If you cruise a Belgian highway at night, you might be surprised by its brightness – the entire motorway system lights up at dusk, using over two million light bulbs. There are no tolls on Belgian roads but speeding tickets are pricey. Another thing to watch out for is the signage, which will be in Flemish or French depending on the region. Sometimes, city names don’t share any similarities (such as Mons/Bergen), leaving a lot of room for missed exits.
While in Belgium cars are mainly used to get from A to B, the Belgian Ardennes in the country’s southeast with its valleys, rivers, and forests have quite a few scenic drives on offer. The area is especially popular among motorcycle aficionados and clubs. Two-wheelers can generally be hired from April through October, and to rent any kind of vehicle you need to be over 21 years old, have a valid license for the relevant vehicle, and own a credit card.
Pedal the heartland of cycling for a slow travel experience
In Belgium, the home country of legendary cyclist Eddy Merckx, cycling is a national sport. Flanders is the heartland of cycling, and during the Tour of Flanders and the Tour de France, pubs will be filled with avid followers glued to the screens.
The country prides itself on a considerable network of long-distance cycling routes. In Flanders alone, it comprises 13,000 km (8078 mi). The paths are visibly marked, safe, often car-free, and full of families as well as amateur teams. It’s a great way to discover Belgium when you’re not in a hurry as it gives you the chance to mix with the locals when stopping at breweries and restaurants along the way.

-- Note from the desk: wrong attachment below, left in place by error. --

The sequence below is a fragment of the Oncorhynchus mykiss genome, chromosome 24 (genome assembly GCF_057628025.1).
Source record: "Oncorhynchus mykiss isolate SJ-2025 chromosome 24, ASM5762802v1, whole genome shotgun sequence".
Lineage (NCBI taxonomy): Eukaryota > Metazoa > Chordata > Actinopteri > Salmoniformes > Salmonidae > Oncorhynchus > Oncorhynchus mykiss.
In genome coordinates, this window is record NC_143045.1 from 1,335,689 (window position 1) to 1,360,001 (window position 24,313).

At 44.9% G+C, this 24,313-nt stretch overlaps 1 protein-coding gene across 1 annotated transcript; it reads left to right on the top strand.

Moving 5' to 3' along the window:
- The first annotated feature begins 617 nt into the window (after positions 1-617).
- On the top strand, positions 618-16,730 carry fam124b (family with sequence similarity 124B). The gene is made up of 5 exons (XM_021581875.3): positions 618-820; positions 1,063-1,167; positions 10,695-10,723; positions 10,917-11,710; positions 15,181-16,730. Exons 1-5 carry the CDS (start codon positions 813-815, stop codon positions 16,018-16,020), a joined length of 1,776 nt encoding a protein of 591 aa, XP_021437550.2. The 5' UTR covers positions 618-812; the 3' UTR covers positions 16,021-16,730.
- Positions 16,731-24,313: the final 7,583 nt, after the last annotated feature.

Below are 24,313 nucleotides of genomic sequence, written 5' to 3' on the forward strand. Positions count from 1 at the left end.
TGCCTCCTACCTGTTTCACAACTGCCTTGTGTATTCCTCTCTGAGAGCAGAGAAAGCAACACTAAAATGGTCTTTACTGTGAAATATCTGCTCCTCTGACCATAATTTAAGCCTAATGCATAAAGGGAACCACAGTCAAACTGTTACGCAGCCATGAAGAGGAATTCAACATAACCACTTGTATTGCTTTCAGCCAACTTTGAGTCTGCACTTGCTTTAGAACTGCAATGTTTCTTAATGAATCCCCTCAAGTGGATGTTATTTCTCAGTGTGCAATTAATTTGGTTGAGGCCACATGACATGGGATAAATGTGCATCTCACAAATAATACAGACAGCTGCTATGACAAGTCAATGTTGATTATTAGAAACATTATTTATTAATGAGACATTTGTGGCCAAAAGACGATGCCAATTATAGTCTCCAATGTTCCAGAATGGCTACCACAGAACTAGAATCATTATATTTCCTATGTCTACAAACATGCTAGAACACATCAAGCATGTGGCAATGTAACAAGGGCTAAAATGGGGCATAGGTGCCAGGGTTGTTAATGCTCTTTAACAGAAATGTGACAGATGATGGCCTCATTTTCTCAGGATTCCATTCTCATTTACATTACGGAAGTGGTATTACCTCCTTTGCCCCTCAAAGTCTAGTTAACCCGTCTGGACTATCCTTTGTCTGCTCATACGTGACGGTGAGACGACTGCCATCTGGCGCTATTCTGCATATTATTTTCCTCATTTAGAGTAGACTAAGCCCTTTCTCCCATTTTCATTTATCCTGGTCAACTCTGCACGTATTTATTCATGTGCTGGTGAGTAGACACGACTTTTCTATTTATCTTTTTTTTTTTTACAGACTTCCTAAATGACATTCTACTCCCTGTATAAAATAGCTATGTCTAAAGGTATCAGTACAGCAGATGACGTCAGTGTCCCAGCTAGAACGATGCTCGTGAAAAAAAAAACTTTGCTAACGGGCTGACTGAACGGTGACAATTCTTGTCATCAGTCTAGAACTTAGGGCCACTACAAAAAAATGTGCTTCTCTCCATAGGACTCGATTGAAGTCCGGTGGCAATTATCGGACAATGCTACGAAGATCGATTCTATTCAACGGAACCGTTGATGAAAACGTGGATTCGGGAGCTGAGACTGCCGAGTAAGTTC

In an attempt to give touristic cycling a push, the Flemish authorities recently added nine thematic cycling routes to the network – the Coastal route leads along the seaside, the Scheldt route follows the riverbanks, and the 14-18 Western Front Route is perfect for history buffs. A good option for bike rental is Blue-bike, which is present at 60 train stations.
Why a car is still my favorite way to travel
I just love the flexibility of traveling by car, especially as someone who enjoys leaving the main roads to aimlessly explore an area. If you want to go hiking in the High Fens nature reserve or enjoy the panoramic view of the Giant’s Tomb, a car is helpful.
My favorite scenic drive is the route between Dinant and Namur, squeezed in between the river on one side and cliffs on the other. Car sharing company Green Mobility provides electric cars for day trips for about €60 (US$65) – it’s ecological and, with rising fuel prices, makes sense financially.
Accessible travel in Belgium
Travelers with reduced mobility should not encounter many problems in Belgium. Belgian Rail offers assistance when boarding or disembarking in 132 stations, a service that can be booked in advance free of charge. In 2013, Visit Flanders won two awards for accessible travel, and Leuven was recently mentioned at the EU Access City Awards for mainstreaming accessibility. In Wallonia, pay attention to the Access-i logo, which rates the practicality of a hotel, tour, event, or site. For more information, see Lonely Planet's Accessible Travel Resources page.